If you have nothing to contribute to the discussion or nothing specific that is helpfull.....i sugest you refrain from posting.

Remember this IS an "internet discussion forum" critising people for making contributions in good faithis frankly..Hypocritical.

Sorry I call em as I see em.

cheers
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Follow Up By: Ron N - Friday, Jun 20, 2014 at 13:42

Friday, Jun 20, 2014 at 13:42
Bantam - It works like this in olcoolones small world.

A contributor posts opinion/advice: = Armchair expert who doesn't have a clue.

Olcoolone posts opinion/advice: Professional advice of unparalleled quality, which can't be challenged, as it's infallible.

There's one on every forum. Or as my old Sarge would say - "there's one in every troop!".

Cheers, Ron.
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Follow Up By: olcoolone - Friday, Jun 20, 2014 at 17:39

Friday, Jun 20, 2014 at 17:39
No just that there are certain topics that are pretty straight forward and the same people comment with the same comments turning something basic in to a uni degree confusing all involved.

The amount of study and research some put in is exceptional and it shows how dedicated one is to something that most would only put a passing thought to.

It is simple staggering how much one has to know or should know about 4 wheel drives, camping, caravaning and off roading..... no wonder one needs a holiday and decluttering of the mind after they get back from a trip.

Yes Ron N you are nearly right with "There's one on every forum. Or as my old Sarge would say - "there's one in every troop!"...... if you said a few you would be right....... it's even better when you go fishing and you get the prize catch or should I say catches!

So Bantam where did you get you wealth of information on everything?
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Follow Up By: The Bantam - Friday, Jun 20, 2014 at 18:50

Friday, Jun 20, 2014 at 18:50
Not wasting my time reading fiction, watching soapies, endless cooking shows or killing my brain cells with drugs and alcahol.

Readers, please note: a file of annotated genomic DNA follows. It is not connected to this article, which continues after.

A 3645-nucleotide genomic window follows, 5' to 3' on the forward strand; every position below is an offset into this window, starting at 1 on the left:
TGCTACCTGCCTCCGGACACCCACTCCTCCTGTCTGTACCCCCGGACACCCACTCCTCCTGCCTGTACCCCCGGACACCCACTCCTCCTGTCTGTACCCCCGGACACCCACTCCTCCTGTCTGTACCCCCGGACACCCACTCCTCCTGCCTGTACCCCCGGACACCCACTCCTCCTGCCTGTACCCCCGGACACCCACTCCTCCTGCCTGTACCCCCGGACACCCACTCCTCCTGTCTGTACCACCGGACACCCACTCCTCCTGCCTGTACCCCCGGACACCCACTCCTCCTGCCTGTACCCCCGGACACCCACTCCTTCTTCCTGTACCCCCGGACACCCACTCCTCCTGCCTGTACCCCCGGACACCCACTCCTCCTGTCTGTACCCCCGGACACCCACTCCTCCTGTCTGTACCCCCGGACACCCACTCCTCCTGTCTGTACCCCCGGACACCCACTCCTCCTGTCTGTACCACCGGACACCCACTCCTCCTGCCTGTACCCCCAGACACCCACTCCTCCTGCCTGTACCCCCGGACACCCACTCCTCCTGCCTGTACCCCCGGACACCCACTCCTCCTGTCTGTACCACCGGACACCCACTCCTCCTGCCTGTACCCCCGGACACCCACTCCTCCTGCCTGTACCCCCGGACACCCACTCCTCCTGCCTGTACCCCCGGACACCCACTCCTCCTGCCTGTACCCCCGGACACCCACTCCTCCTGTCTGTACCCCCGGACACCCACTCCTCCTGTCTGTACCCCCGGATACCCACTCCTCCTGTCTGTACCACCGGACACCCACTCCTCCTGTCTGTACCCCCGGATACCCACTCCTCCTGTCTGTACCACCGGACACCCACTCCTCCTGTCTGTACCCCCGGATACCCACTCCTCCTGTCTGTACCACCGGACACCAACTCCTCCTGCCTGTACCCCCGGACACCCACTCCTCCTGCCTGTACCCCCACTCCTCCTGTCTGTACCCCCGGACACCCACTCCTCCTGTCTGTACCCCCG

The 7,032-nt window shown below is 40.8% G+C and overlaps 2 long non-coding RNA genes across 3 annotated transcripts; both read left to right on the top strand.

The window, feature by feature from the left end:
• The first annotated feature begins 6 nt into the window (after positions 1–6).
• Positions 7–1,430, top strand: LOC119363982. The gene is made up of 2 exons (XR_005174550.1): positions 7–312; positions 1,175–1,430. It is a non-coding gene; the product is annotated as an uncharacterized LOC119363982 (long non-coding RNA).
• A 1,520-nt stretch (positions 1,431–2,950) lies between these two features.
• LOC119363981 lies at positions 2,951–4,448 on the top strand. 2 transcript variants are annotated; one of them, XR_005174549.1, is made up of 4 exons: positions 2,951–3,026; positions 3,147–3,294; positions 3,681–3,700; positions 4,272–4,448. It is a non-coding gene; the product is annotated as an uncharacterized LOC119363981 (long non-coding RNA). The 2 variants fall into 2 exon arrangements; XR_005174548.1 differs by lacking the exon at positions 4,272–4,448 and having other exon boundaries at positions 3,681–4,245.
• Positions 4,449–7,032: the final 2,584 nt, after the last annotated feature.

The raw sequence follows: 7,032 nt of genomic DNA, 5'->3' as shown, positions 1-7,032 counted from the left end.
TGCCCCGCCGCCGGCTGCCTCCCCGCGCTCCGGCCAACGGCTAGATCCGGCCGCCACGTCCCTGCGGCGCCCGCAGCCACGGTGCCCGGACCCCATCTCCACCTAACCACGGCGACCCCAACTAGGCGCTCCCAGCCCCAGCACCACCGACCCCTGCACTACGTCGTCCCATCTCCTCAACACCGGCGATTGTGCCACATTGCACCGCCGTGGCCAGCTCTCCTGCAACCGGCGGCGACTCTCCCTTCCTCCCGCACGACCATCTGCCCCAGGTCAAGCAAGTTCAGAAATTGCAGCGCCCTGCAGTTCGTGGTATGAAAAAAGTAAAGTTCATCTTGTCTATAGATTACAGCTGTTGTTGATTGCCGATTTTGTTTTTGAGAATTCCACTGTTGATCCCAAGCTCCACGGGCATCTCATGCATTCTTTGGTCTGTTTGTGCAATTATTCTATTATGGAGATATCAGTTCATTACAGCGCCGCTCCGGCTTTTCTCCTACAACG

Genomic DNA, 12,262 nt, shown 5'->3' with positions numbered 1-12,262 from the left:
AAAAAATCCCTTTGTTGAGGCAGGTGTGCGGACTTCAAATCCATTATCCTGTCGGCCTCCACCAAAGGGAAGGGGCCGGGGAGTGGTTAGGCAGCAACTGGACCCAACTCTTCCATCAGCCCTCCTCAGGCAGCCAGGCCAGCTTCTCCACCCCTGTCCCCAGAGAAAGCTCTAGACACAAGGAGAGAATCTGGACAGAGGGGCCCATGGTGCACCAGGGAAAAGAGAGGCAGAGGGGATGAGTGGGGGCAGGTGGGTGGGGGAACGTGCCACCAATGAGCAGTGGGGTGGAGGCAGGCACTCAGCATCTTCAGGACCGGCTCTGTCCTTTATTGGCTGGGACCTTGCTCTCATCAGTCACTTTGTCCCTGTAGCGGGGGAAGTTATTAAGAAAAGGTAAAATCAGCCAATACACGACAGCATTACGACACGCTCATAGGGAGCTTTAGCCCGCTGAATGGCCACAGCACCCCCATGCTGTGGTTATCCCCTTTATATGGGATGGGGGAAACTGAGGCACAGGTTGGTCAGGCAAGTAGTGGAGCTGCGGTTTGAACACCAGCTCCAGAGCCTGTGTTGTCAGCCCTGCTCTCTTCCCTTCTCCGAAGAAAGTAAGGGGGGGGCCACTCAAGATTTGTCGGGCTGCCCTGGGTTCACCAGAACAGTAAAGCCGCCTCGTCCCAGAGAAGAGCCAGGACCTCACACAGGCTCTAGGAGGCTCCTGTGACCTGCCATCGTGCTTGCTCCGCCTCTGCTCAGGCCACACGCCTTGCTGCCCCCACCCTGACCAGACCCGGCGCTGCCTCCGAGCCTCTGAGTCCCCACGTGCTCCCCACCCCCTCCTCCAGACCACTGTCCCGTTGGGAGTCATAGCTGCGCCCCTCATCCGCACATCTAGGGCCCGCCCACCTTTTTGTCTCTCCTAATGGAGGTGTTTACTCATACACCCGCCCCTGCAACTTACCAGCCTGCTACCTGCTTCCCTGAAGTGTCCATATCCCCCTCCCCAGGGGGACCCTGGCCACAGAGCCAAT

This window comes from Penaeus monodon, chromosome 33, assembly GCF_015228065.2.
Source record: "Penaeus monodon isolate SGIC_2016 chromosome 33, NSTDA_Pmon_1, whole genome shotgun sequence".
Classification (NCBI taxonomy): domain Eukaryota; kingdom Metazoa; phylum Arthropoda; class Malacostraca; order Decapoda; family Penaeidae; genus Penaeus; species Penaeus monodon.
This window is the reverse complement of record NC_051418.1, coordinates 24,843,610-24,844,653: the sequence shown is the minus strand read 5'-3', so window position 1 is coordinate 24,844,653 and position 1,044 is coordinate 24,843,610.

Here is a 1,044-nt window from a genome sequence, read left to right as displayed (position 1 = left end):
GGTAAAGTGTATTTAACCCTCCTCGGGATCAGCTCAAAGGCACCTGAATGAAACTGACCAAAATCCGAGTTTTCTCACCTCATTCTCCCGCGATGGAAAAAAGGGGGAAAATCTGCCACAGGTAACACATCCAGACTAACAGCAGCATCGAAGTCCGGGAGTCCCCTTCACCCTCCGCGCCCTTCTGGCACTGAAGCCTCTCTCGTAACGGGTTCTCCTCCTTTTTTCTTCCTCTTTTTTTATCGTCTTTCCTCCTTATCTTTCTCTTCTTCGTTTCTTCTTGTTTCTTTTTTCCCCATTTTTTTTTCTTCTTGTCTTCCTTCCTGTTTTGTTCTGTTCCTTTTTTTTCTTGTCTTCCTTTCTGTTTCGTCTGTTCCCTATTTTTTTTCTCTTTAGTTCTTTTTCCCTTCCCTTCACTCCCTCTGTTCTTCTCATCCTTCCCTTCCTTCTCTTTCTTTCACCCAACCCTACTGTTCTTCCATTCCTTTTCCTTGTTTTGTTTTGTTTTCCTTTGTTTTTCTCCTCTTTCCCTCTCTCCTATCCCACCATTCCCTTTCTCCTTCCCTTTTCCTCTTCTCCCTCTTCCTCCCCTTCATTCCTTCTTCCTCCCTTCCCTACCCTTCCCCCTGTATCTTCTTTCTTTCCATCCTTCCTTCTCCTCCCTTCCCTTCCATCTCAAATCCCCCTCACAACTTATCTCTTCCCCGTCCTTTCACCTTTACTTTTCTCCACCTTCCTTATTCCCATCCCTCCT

I am BTW a working technician that has quite a lot to do with all sorts of stuff...I have worked on some weird S#@t.......batteries included......I am a professional smart A#$@....that is what people pay me for......people ask me because I know stuff.....most of the time

As far as detail......well, that is where I achive results where others fail.

I pay attention to detail and make it my business to spec the right product and apply it within its capacity.

Unfortunately soo may people....do not want to know there are considerable differences between products that look similar on the surface.

There are so many that just do not want to know.....these are the people who say things don't work or cant work.....when I make them work easily.
These are the people who have things fail or disapoint them..because they did not buy the right product or use it corretly....or they where dreaming.

Only today I achieved results for a client by changing some small things that the previous contractor thaught did not matter.
These parts look the same, do the same thing....but knowing the difference got the job done.

One thing I know and prove regularly.....spenging lots of money mostly does not get you a better result..day after day I get results with more modest products that are more appropriate than the far more expensive items some of my competotors sell hard.

Remeber what I said about AGM...I believe it is an oversold and in many cases an unnecessary product....more modest wet cell batteries will often out perform it in the application....but a lot of people don't want to hear that.

cheers

cheers
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Follow Up By: olcoolone - Friday, Jun 20, 2014 at 19:18

Friday, Jun 20, 2014 at 19:18
:).... you don't have to prove anything to your self...... really it's OK!